Emerson College’s only independent, student-run newspaper since 1947

The Berkeley Beacon

Emerson College’s only independent, student-run newspaper since 1947

The Berkeley Beacon

Emerson College’s only independent, student-run newspaper since 1947

The Berkeley Beacon

2024 Iowa Caucuses narrow the Republican playing field

DJ Mara
Iowa GOP party volunteers count caucus votes at West Des Moines precinct 316, located in the cafeteria of Valley Southwoods Freshman High School. (DJ Mara/Beacon Staff)

The 2024 Iowa Caucuses came and went for voters across the Hawkeye State, with record-cold temperatures putting a damper on the usual fanfare and crowds flocking to caucus events. According to the Des Moines Register, only 15 percent of registered Republican voters showed up to caucus in person. 

Typically, Iowa Democrats and Republicans caucus during the same weekend, first tending to party business, and then taking an informal “straw” poll at each precinct for president. In 2024, however, Democrats are doing things differently. 

According to ABC News, Democrats are not holding in-person straw polls for their presidential nominee preference. Instead, they will utilize a mail-in voting system for voters to note their choice by March 5, also known as Super Tuesday. 

On the Republican side, candidates held retail-style events to convince caucus-goers to support them.

Former Arkansas Governor Asa Hutchinson—who has since dropped out of the presidential race—held a meet-and-greet–style event on Saturday, Jan. 13, at Gravitate Coworking in Des Moines. The event was largely filled with college students, and Hutchinson took questions from attendees for around thirty minutes after giving a stump speech. 

During the Q&A portion of the event, Hutchinson offered advice to younger generations trying to break into politics.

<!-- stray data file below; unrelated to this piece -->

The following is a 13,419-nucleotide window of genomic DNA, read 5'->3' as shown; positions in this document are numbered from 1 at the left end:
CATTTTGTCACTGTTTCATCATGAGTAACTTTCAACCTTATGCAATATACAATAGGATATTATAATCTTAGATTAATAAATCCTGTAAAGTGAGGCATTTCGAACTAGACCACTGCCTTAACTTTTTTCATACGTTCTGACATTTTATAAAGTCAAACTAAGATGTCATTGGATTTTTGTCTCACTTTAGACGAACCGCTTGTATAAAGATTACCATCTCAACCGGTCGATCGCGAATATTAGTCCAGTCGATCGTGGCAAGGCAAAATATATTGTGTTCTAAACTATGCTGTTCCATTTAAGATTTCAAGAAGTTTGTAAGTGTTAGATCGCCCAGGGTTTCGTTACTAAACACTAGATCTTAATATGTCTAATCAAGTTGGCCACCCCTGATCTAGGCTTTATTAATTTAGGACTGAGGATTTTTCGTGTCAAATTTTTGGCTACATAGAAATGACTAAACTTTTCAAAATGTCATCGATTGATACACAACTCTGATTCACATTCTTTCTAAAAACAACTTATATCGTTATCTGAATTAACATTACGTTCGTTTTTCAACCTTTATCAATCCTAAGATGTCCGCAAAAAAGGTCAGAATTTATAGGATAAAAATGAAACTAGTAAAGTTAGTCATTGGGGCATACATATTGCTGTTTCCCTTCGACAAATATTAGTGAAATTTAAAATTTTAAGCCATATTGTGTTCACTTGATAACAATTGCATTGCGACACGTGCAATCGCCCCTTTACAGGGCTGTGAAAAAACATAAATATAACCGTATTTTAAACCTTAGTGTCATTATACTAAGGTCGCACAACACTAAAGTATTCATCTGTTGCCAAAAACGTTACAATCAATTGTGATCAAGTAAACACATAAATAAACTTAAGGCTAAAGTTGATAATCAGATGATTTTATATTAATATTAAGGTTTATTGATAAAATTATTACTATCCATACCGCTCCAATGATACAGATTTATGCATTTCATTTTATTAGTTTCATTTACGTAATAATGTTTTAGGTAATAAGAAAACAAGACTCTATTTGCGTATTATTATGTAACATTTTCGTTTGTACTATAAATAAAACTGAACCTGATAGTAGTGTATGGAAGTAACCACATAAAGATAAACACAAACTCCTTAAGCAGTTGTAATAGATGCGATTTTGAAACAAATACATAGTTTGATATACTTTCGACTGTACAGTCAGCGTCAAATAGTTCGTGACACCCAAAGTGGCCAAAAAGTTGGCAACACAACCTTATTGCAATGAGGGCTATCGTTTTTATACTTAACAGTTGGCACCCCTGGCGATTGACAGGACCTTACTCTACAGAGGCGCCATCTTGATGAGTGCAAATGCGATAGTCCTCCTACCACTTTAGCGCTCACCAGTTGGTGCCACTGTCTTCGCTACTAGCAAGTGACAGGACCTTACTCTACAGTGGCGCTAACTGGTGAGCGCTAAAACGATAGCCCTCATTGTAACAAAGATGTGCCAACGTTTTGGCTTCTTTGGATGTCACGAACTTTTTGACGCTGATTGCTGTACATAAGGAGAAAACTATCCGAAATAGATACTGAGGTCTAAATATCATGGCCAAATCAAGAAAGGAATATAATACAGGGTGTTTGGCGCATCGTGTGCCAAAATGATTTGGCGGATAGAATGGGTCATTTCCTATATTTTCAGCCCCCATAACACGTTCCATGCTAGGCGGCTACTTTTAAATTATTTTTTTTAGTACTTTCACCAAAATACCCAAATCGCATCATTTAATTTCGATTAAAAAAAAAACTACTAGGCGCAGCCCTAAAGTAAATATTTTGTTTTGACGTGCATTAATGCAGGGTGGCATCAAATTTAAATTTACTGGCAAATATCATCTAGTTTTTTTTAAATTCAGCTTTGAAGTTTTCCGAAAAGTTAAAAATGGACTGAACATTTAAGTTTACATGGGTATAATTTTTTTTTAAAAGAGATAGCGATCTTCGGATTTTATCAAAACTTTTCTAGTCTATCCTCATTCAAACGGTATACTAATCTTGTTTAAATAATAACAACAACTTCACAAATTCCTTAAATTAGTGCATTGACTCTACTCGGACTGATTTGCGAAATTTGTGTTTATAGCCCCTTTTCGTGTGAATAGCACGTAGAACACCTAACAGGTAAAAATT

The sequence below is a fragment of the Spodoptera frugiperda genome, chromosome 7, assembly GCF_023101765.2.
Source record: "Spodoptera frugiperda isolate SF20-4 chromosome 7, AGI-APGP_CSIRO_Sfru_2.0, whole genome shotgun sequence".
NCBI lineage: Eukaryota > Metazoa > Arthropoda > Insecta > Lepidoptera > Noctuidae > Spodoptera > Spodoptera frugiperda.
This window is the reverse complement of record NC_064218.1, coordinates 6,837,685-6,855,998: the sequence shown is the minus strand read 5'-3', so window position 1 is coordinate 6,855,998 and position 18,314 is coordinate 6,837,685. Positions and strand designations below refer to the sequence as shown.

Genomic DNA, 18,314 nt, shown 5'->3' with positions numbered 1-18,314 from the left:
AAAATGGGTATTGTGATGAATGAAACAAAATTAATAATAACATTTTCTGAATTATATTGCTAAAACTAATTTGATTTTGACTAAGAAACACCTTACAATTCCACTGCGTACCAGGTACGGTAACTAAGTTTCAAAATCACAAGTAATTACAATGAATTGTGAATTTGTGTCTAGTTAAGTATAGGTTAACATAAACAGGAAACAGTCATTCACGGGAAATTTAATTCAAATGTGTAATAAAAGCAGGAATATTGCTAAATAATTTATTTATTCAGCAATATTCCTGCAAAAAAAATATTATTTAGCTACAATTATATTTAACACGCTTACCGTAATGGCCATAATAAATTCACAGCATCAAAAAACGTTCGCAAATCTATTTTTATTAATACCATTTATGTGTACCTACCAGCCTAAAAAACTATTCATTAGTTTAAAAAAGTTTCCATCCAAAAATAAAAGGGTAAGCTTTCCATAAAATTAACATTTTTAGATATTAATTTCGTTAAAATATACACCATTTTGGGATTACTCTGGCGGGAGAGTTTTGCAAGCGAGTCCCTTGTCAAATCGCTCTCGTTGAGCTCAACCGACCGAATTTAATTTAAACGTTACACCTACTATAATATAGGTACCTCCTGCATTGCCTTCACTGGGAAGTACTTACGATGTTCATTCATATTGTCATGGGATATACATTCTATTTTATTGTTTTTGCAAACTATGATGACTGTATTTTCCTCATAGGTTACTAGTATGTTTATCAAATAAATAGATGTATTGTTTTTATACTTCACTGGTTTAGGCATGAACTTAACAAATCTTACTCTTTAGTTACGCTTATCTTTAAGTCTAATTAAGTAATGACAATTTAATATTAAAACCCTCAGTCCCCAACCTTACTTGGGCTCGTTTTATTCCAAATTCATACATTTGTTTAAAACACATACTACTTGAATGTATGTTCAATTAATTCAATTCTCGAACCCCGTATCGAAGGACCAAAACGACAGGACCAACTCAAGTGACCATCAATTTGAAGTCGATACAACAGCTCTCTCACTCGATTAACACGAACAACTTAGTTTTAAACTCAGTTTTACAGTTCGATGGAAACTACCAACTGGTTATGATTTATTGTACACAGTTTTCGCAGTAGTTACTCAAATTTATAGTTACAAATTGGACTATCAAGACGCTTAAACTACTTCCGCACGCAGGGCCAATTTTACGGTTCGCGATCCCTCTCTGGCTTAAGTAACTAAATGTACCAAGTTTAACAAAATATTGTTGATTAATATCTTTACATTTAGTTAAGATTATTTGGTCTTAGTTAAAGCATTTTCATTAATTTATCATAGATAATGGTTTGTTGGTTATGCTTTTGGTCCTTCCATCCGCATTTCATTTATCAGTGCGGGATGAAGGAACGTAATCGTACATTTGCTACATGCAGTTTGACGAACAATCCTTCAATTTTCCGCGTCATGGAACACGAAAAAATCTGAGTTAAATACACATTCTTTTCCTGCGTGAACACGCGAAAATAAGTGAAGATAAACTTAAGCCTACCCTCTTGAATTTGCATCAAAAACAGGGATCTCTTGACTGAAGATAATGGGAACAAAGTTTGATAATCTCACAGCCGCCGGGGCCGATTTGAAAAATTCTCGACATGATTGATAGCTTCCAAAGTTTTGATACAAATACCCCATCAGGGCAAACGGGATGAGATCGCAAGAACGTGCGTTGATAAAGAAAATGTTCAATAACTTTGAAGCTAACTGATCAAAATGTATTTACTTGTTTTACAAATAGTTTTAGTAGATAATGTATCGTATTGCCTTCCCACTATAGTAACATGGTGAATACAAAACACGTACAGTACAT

“Always ask yourself, ‘Why am [I] doing this? Why am I interested in this?’ Make sure you have the right motivations. There is a role [for you] to play, and it’s critically important,” Hutchinson said to members of the crowd.

Former President Donald Trump canceled three of his four in-person events leading up to the caucuses but held a rally the day before the caucus at Simpson University, a private Methodist liberal arts college in Indianola. 

Trump’s rally had an overflow room, where attendees watched his event being held upstairs via livestream. Trump repeated many of his canned statements and continued claims of election fraud in the 2020 election, many of which were thrown out by the Supreme Court in 2021.

“Tomorrow, [on caucus day], it is your time to speak your mind and turn on the Washington swamp,” said Trump. “We’re going to take this country back. We’re going to make it greater than ever before.” 

Photo: DJ Mara
Former President Donald Trump (R-FL) holds a campaign rally at Simpson College in Indianola, Iowa, on Sunday, Jan. 14, 2024. (DJ Mara/Beacon Staff)

Nikki Haley, the former U.N. ambassador and governor of South Carolina, held an afternoon rally at Jethro’s BBQ in Ames. 

Haley was introduced by Iowa Senator Joni Ernst, who gave speeches for multiple candidates throughout the weekend. Ernst’s role throughout the weekend was largely to emphasize the importance of voters showing up to caucus in addition to energizing and motivating the crowds at these events to do so.